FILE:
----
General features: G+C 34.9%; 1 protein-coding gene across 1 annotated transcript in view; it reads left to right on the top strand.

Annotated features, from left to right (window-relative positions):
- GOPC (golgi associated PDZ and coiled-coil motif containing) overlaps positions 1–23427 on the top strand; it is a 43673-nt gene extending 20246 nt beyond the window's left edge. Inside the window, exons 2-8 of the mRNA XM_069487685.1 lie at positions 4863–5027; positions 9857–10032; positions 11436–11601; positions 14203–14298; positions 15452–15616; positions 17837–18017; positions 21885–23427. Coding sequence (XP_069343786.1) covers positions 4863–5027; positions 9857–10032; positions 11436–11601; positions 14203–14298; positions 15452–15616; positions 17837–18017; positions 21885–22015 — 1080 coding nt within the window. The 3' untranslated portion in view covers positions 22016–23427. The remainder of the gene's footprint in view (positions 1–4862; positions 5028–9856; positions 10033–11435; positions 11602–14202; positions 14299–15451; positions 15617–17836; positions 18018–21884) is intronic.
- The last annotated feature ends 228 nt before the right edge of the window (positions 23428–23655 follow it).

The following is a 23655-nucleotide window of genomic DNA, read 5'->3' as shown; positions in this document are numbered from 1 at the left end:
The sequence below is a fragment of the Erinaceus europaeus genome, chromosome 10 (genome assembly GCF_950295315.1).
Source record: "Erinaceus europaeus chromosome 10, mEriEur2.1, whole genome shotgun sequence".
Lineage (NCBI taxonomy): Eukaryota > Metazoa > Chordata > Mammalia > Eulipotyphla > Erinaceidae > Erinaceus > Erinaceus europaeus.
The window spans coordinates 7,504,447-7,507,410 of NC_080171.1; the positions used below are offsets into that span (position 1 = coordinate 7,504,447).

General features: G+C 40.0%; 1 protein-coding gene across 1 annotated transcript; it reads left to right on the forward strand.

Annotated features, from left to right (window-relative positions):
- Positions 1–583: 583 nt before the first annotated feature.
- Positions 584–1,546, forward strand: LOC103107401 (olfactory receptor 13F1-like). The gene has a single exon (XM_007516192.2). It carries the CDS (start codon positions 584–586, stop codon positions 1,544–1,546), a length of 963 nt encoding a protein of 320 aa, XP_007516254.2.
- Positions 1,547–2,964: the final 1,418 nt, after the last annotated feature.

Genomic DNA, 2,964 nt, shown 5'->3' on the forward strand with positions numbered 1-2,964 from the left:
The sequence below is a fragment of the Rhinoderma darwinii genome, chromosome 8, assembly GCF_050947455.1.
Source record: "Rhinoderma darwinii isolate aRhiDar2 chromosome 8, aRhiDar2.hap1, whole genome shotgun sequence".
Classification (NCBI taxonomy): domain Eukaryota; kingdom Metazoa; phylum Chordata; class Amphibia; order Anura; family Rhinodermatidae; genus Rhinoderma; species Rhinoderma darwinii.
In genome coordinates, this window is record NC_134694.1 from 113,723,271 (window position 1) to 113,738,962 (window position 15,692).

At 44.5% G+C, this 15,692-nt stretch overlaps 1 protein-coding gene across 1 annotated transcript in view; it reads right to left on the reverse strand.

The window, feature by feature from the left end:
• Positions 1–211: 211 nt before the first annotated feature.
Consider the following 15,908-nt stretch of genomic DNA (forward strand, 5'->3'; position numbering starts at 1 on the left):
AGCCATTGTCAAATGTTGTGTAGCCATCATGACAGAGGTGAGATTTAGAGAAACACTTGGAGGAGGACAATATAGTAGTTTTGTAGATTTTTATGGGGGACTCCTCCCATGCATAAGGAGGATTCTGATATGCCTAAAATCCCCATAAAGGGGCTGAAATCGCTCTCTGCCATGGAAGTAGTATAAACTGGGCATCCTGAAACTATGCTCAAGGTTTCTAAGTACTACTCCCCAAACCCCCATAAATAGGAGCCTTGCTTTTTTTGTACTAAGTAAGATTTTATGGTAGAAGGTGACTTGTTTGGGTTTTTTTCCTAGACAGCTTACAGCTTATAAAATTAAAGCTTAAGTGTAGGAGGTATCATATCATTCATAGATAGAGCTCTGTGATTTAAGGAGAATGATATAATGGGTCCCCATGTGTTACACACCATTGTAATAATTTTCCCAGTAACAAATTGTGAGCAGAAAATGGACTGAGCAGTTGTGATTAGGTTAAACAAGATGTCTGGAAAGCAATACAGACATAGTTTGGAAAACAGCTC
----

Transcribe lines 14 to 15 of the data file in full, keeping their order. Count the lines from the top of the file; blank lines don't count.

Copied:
- Positions 1,547–2,964: the final 1,418 nt, after the last annotated feature.

Genomic DNA, 2,964 nt, shown 5'->3' on the forward strand with positions numbered 1-2,964 from the left: